Conway's Soldiers

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Conway's Soldiers or the checker-jumping problem is a one-person mathematical game or puzzle devised and analyzed by mathematician John Horton Conway in 1961. A variant of peg solitaire, it takes place on an infinite checkerboard. The board is divided by a horizontal line that extends indefinitely. Above the line are empty cells and below the line are an arbitrary number of game pieces, or "soldiers". As in peg solitaire, a move consists of one soldier jumping over an adjacent soldier into an empty cell, vertically or horizontally (but not diagonally), and removing the soldier which was jumped over. The goal of the puzzle is to place a soldier as far above the horizontal line as possible.

Arrangements of Conway's soldiers to reach rows 1, 2, 3 and 4. The men marked "B" represent an alternative to those marked "A".

Conway proved that, regardless of the strategy used, there is no finite sequence of moves that will allow a soldier to advance more than four rows above the horizontal line. His argument uses a carefully chosen weighting of cells (involving the golden ratio), and he proved that the total weight can only decrease or remain constant. This argument has been reproduced in a number of popular math books.[citation needed]

Simon Tatham and Gareth Taylor have shown[1][2] that the fifth row can be reached via an infinite series of moves. If diagonal jumps are allowed, the 8th row can be reached, but not the 9th row.[citation needed] It has also been shown[citation needed] that, in the n-dimensional version of the game, the highest row that can be reached is . Conway's weighting argument demonstrates[citation needed] that the row cannot be reached. It is considerably harder to show that row can be reached.[3]

Conway's proof that the fifth row is inaccessible[edit]

Notation and definitions[edit]

Define . (In other words, here denotes the reciprocal of the golden ratio.) Observe that .

Let the target square be labeled with the value , and all other squares be labeled with the value , where is the Manhattan distance to the target square. Then we can compute the "score" of a configuration of soldiers by summing the values of the soldiers' squares. For example, a configuration of only two soldiers placed so as to reach the target square on the next jump would have score .

When a soldier jumps over another soldier, there are three cases to consider:

  1. When a soldier jumps towards the target square: Let the value of the soldier's square be for some , and the value of the square he jumps over be ; then the total change in score after the jump is .
  2. When a soldier remains the same distance from the target square after his jump: In this case the change in score is .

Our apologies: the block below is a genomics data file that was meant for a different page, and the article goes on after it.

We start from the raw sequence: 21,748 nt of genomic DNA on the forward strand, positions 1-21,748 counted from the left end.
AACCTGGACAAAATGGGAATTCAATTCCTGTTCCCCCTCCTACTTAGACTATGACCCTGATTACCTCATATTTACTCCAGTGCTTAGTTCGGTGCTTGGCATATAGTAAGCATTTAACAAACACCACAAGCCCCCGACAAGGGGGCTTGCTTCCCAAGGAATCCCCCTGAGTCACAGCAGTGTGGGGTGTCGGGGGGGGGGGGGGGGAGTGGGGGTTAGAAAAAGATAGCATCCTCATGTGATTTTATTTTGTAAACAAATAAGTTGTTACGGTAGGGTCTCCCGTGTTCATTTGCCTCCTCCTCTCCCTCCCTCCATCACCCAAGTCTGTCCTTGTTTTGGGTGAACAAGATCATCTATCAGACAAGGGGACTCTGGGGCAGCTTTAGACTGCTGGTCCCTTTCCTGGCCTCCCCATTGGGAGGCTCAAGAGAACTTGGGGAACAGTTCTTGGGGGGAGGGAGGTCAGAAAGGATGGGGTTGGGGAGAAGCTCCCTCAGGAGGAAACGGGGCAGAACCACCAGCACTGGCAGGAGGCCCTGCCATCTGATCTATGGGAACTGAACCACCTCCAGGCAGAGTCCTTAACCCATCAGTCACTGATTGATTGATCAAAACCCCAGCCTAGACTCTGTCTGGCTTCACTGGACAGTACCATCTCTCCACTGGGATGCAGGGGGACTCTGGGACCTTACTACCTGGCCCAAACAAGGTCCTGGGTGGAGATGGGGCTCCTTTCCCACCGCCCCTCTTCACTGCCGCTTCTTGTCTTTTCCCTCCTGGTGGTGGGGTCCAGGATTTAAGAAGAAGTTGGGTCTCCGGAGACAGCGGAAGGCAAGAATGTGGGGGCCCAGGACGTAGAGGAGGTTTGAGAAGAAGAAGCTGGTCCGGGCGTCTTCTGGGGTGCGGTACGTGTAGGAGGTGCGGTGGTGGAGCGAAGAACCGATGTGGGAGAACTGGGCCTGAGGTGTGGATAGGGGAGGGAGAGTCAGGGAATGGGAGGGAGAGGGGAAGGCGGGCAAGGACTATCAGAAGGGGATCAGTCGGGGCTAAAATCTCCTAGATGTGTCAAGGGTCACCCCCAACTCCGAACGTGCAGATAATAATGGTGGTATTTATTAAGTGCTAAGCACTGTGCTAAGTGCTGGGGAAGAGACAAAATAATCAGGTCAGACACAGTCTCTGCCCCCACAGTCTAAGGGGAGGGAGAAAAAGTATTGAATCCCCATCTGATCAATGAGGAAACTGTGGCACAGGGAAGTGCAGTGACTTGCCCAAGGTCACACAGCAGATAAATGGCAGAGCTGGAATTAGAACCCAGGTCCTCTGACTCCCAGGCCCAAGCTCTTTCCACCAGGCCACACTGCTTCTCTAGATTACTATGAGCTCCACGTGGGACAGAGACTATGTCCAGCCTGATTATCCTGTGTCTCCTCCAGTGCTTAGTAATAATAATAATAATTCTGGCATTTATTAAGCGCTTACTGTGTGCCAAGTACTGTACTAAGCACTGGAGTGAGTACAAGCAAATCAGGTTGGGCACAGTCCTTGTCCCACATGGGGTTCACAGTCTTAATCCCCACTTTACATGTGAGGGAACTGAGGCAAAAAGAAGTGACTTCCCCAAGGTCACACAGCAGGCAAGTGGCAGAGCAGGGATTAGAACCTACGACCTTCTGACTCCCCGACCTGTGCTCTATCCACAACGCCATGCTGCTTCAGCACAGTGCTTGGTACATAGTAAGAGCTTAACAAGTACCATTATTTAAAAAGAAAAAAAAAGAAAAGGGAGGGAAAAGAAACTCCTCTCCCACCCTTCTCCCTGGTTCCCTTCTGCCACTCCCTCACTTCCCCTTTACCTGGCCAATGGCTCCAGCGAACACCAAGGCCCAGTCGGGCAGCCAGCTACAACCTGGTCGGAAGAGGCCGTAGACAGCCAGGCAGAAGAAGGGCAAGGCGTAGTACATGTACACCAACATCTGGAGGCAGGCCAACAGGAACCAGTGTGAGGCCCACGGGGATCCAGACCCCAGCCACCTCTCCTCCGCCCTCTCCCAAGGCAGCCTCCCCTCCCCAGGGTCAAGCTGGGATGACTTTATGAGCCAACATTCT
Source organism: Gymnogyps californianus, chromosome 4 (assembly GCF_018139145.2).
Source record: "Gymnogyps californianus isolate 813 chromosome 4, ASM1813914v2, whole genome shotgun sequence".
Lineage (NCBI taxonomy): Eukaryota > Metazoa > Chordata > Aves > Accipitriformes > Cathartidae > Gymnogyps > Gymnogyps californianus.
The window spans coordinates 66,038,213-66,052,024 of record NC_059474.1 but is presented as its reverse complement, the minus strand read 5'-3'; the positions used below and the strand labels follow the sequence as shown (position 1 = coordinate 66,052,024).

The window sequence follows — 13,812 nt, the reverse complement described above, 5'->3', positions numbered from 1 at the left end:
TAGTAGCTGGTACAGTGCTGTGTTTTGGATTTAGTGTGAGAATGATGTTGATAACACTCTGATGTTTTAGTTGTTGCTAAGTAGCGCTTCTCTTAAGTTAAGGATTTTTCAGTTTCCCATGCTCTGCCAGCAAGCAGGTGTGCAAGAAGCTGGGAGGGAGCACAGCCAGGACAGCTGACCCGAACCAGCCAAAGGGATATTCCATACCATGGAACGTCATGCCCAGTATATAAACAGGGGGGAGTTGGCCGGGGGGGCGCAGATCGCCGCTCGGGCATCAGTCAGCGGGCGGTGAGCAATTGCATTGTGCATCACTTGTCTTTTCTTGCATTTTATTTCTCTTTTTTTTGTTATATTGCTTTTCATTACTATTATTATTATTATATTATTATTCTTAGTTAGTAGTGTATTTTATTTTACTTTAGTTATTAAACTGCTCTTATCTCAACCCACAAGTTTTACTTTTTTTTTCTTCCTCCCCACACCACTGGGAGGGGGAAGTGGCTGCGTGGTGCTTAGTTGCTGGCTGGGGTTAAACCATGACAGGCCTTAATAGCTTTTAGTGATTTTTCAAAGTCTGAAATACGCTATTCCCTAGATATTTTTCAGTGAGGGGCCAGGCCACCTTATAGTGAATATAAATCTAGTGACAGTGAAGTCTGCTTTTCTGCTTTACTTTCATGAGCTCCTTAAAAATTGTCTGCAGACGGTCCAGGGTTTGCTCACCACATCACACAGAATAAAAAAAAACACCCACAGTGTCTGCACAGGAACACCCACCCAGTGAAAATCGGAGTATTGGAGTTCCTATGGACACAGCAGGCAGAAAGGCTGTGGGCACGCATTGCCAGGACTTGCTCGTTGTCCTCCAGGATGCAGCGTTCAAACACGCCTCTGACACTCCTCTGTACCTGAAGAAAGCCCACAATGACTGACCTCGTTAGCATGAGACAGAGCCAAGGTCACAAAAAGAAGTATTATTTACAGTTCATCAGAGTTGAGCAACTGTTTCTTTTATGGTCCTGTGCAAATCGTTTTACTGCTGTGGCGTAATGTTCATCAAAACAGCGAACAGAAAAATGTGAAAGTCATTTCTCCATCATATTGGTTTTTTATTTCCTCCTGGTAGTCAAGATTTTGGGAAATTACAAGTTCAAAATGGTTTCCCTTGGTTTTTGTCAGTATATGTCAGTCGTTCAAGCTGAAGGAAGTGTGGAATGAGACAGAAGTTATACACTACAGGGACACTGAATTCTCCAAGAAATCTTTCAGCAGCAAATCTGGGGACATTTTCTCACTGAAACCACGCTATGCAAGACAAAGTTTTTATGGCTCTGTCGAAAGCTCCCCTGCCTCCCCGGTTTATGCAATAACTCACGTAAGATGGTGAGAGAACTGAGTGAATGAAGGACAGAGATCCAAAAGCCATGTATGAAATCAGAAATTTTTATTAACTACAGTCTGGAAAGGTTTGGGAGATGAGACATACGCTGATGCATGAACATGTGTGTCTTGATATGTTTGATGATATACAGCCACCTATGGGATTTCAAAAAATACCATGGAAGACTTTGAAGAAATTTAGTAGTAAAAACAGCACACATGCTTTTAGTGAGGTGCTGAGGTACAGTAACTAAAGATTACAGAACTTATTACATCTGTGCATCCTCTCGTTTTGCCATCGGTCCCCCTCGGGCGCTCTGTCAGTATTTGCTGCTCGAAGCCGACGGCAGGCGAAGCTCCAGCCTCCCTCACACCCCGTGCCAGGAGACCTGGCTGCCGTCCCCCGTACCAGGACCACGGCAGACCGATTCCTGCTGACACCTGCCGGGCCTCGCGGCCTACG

3. When a soldier jumps away from the target square: Here the change in score is .

So, no jump will ever increase the configuration's total score.

Computing the score of the initial configuration[edit]

Consider now a starting configuration where only one infinite horizontal line is completely filled with soldiers.

If this horizontal line of soldiers is immediately below the target square, then the score of the configuration is . The score of a line two spaces below the target square is . The score of a line three spaces below is . And so on.

Consider the full starting configuration, where soldiers fill the whole half-plane below the red line. This configuration's score is the sum of the scores of the individual lines. Therefore, if the target square is immediately above the red line, the score is

.

At this point, observe another interesting property of , namely that . Applying this identity produces

.

If the target square is in the second row above the red line, every soldier is one space further from the target square, and so the score is

.

Similarly:

,
,
.

When a soldier reaches the target square after some finite number of moves, the ending configuration has score , where represents the contribution of the soldier on the target square and represents the (small, but positive) contributions of the infinite number of soldiers that remain elsewhere on the plane.

Thus, we have shown that when the target square is in the fifth row above the infinite half-plane of soldiers, the starting configuration's score is exactly ; the ending configuration's score is ; and since no kind of jump ever increases the score, we must have . This is a contradiction; Q.E.D., it is impossible for any soldier to reach a square in the fifth row after a finite number of jumps.

References[edit]

  1. ^ Simon Tatham. "Reaching row 5 in Solitaire Army (web version)".
  2. ^ Simon Tatham; Gareth Taylor. "Reaching Row Five in Solitaire Army" (PDF).
  3. ^ H. Eriksson; B. Lindstrom (1995). "Twin jumping checkers in Z_d". Europ. J. Combinatorics. 16: 153–157.
  • E. Berlekamp, J. Conway and R. Guy, Winning Ways for Your Mathematical Plays, 2nd ed., Vol. 4, Chap. 23: 803—841, A K Peters, Wellesley, MA, 2004.
  • R. Honsberger, A problem in checker jumping, in Mathematical Gems II, Chap. 3: 23—28, MAA, 1976.
  • G. Bell, D. Hirschberg and P. Guerrero, The minimum size required of a solitaire army, INTEGERS Electronic Journal of Combinatorial Number Theory, Vol 7, G7, 2007.

External links[edit]